How to Add Privacy to an 'Un-Private' Backyard
Increasing Privacy in Your Backyard
Photo courtesy of Carl Wycoff
Privacy to most means being away from the sight and sound of others. The place we seek it the most is in our home, where we can feel comfortable, be ourselves, and have the freedom to relax. We also want the environment for privacy from our yards as well. A private backyard can give you space to read a book, sleep in a hammock, or just enjoy the sunshine and fresh air. So what should you do if you desire a quiet place to relax away from the view of your neighborhood, but your yard says otherwise?
Thankfully, there are plenty of budget-friendly options for creating your own oasis. Read along as we explore some great options that help make even the most public yard, private.
Shrubbery & Ornamental Grasses
The easiest way to create a private environment in your backyard is by adding permanent landscape plantings. Arborvitae, boxwood, or other shrubberies can grow to make a screen or green fence line in your yard. This can look wonderful and lush, however, it does take time to grow. If you want quicker results, the use of tall ornamental grasses such as feather reed grass, pink muhly grass, or pampas grass is fun, colorful, and faster growing. Planting in clumps or a unique design can add some whimsy and playfulness to your space.
The next easiest way to add a layer of seclusion is with the use of weatherproof curtain panels. Stringing them between two fence posts, or directly off of your home with a galvanized grommet makes this feature instantly removable if you want to wash the curtains or instantly open up your yard. Curtains come in neutrals or patterns, or colors depending on the design look you would like to achieve.
Screens & Lattice
Many home improvement stores or home decor stores sell special screens made of metal, engineered wood, or cedar that can be used outdoors. Some can be cemented in your yard as panels, while others are linked together in more of a privacy screen fashion. Both allow you to build an outdoor room using the screens as walls, giving an immediate private feel.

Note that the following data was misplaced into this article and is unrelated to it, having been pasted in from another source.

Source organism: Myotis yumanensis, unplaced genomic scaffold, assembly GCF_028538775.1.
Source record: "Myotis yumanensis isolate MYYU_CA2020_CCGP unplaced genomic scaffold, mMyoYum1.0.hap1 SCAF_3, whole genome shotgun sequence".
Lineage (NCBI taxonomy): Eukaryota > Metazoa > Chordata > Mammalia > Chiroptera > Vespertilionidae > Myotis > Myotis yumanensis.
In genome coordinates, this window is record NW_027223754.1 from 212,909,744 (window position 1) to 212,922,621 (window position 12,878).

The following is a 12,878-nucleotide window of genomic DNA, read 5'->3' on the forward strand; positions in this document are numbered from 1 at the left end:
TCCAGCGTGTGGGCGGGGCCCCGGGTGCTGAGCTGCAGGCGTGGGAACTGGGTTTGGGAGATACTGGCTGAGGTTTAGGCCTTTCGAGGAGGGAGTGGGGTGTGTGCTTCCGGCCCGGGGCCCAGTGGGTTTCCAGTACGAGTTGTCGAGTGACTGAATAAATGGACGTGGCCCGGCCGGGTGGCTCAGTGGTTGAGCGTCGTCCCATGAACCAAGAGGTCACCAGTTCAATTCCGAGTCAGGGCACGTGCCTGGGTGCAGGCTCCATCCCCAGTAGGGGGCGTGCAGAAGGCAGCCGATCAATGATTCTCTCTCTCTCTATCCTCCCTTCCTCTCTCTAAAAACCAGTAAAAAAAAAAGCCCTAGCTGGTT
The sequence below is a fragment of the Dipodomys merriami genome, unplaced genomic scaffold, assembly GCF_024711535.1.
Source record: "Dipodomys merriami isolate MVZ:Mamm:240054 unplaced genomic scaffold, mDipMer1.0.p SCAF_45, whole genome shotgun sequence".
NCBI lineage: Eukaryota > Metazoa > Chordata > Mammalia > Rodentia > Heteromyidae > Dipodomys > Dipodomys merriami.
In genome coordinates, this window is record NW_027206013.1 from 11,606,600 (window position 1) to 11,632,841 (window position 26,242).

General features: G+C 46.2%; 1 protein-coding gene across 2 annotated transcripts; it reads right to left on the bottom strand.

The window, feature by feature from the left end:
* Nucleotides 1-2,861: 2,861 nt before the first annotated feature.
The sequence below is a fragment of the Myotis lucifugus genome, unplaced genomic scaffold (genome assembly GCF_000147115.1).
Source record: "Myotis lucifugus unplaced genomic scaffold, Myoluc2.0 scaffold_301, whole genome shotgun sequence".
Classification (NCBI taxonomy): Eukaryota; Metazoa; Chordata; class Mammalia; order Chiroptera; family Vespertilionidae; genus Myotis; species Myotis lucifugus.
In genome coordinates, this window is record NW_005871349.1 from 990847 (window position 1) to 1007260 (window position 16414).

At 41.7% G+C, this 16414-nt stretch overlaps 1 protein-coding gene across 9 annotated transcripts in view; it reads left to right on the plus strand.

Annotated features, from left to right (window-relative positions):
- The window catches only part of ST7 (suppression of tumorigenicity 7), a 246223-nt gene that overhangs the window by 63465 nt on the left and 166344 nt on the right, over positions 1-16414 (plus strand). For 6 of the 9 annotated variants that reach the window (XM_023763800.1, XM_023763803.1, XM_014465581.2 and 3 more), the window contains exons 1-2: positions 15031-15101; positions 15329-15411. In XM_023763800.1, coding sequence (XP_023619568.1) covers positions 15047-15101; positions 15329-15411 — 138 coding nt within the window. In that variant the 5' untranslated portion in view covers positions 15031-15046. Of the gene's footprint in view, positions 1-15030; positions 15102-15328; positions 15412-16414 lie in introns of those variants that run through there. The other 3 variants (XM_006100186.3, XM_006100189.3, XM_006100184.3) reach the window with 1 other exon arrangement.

Photo courtesy of Lowes
Planter Boxes and Container Gardening
Large horizontal planter boxes with casters attached to the bottom allow you to move your privacy where you need it. Attaching a lattice panel directly to the back of your planter box or using support posts extends the height and creates the illusion of faux walls in your backyard space. Planting climbing plants to grow upwards will fill in the space in time.
Oversized pots in a variety of sizes can be placed strategically in corners, in a row, or in a back patio or corner of your yard. Using a variety of lush paintings, you can create a colorful niche in a corner of your yard, and when layered one in front of the other, will add dimension to any space. Planting them with shrubbery or small ornamental trees adds immediate height. Height can also be achieved by placing an inexpensive tomato cage directly in a pot along with a climbing vine and watching it fill in over the summer.
A living wall is another type of planting structure that mixes a backdrop made of wood or another material, in combination with attached planters or window boxes. These planters contents can be rotated depending on the season, adding bright colors or lush greens to your privacy wall. If you dread the maintenance that comes with the use of real plants, you can substitute some faux plants and flowers from your local craft store or online source.
It is important to note that before you start any sort of outdoor project, it is important to check any zoning ordinances or bylaws from your town in regard to garden structures or fences. Also, check the rules of your HOA, to see what is or is not allowed, or if you have to submit any plans or an application for the changes you would like to make. Finally, before you dig or plant anything be sure to call 811 or visit https://call811.com/Start-Here for a free yard marking of your utility, water, and sewer lines to prevent costly damage to your home or neighboring homes. Even if you are just planting a shrub it is recommended that you call at least a few days before beginning your project.
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